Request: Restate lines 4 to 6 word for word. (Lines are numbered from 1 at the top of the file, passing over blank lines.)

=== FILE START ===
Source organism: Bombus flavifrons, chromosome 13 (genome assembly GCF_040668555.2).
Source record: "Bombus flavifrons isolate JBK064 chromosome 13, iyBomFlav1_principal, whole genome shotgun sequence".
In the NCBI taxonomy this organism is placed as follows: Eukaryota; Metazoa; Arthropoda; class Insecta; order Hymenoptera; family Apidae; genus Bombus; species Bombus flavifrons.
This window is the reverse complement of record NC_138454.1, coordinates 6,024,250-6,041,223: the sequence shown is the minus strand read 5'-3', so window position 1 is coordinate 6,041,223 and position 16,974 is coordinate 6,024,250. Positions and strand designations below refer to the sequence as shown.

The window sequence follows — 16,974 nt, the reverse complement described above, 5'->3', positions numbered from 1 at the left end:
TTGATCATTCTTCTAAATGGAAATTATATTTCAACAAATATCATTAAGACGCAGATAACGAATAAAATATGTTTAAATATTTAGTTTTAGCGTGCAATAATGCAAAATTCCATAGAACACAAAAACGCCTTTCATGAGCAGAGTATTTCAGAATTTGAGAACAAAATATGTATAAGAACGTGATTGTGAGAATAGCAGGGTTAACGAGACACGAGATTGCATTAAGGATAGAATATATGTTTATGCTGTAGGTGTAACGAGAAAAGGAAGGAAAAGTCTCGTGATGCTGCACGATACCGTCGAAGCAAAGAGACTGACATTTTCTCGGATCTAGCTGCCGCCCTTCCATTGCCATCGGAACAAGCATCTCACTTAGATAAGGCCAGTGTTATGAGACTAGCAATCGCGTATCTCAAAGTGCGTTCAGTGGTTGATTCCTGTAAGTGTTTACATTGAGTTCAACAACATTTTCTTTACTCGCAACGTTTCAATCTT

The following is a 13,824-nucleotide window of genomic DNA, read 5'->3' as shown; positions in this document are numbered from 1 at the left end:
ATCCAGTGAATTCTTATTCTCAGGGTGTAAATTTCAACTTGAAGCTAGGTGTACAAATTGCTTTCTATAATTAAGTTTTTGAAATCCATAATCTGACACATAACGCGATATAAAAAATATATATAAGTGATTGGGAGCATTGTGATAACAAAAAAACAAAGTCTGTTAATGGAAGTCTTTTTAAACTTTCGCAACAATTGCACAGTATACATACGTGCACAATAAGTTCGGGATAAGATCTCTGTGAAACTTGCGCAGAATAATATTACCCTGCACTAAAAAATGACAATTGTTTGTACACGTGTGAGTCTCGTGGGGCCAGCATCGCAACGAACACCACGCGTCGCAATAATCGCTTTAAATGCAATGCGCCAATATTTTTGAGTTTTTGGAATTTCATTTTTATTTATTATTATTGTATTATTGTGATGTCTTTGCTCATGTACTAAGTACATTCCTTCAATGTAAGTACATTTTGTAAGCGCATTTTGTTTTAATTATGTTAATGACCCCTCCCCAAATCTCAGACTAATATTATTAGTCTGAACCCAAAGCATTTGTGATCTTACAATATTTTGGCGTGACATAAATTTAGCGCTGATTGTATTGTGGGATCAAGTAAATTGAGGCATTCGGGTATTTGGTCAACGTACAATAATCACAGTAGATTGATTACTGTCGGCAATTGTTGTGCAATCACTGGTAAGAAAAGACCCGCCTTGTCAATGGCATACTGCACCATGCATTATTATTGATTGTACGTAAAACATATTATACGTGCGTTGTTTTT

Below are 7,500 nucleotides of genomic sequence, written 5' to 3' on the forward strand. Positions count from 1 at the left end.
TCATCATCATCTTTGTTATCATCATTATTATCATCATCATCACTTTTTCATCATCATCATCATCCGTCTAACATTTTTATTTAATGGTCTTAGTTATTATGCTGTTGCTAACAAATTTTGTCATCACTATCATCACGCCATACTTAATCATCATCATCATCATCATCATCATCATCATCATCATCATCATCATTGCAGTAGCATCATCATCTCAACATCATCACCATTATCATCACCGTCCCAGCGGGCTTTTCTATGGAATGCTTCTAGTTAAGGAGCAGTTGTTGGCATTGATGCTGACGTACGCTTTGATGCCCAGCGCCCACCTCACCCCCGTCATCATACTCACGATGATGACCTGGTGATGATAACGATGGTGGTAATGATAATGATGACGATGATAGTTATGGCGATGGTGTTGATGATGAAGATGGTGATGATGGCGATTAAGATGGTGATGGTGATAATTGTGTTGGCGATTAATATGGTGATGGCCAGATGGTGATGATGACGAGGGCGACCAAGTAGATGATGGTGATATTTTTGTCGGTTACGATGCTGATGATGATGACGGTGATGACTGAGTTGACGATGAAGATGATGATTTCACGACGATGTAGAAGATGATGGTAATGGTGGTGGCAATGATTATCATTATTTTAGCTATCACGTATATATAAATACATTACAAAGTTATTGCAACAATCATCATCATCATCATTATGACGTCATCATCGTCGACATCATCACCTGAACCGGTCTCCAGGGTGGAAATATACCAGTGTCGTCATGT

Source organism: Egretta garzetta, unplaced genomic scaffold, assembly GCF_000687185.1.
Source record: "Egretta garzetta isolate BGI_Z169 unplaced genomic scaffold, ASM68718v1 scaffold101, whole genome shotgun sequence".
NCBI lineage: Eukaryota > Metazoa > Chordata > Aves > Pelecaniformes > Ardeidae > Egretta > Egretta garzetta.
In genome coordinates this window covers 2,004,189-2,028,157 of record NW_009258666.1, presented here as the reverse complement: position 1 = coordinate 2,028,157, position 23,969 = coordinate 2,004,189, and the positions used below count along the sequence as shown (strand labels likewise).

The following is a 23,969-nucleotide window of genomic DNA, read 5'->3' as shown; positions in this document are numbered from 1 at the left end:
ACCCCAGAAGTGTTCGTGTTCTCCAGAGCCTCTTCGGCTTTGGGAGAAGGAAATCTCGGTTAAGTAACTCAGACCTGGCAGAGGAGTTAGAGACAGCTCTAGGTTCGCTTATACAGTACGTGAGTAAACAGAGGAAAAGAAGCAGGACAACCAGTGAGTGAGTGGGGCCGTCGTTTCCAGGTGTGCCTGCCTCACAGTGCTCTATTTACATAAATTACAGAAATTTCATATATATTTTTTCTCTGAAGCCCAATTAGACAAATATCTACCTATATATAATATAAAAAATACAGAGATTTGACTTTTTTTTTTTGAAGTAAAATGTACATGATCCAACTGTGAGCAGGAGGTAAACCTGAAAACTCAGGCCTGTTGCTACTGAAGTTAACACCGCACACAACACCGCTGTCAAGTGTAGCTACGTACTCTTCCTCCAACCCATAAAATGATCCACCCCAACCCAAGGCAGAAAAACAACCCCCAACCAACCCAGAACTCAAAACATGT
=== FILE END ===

This window is the reverse complement of record NC_138454.1, coordinates 6,024,250-6,041,223: the sequence shown is the minus strand read 5'-3', so window position 1 is coordinate 6,041,223 and position 16,974 is coordinate 6,024,250. Positions and strand designations below refer to the sequence as shown.

The window sequence follows — 16,974 nt, the reverse complement described above, 5'->3', positions numbered from 1 at the left end:
TTGATCATTCTTCTAAATGGAAATTATATTTCAACAAATATCATTAAGACGCAGATAACGAATAAAATATGTTTAAATATTTAGTTTTAGCGTGCAATAATGCAAAATTCCATAGAACACAAAAACGCCTTTCATGAGCAGAGTATTTCAGAATTTGAGAACAAAATATGTATAAGAACGTGATTGTGAGAATAGCAGGGTTAACGAGACACGAGATTGCATTAAGGATAGAATATATGTTTATGCTGTAGGTGTAACGAGAAAAGGAAGGAAAAGTCTCGTGATGCTGCACGATACCGTCGAAGCAAAGAGACTGACATTTTCTCGGATCTAGCTGCCGCCCTTCCATTGCCATCGGAACAAGCATCTCACTTAGATAAGGCCAGTGTTATGAGACTAGCAATCGCGTATCTCAAAGTGCGTTCAGTGGTTGATTCCTGTAAGTGTTTACATTGAGTTCAACAACATTTTCTTTACTCGCAACGTTTCAATCTT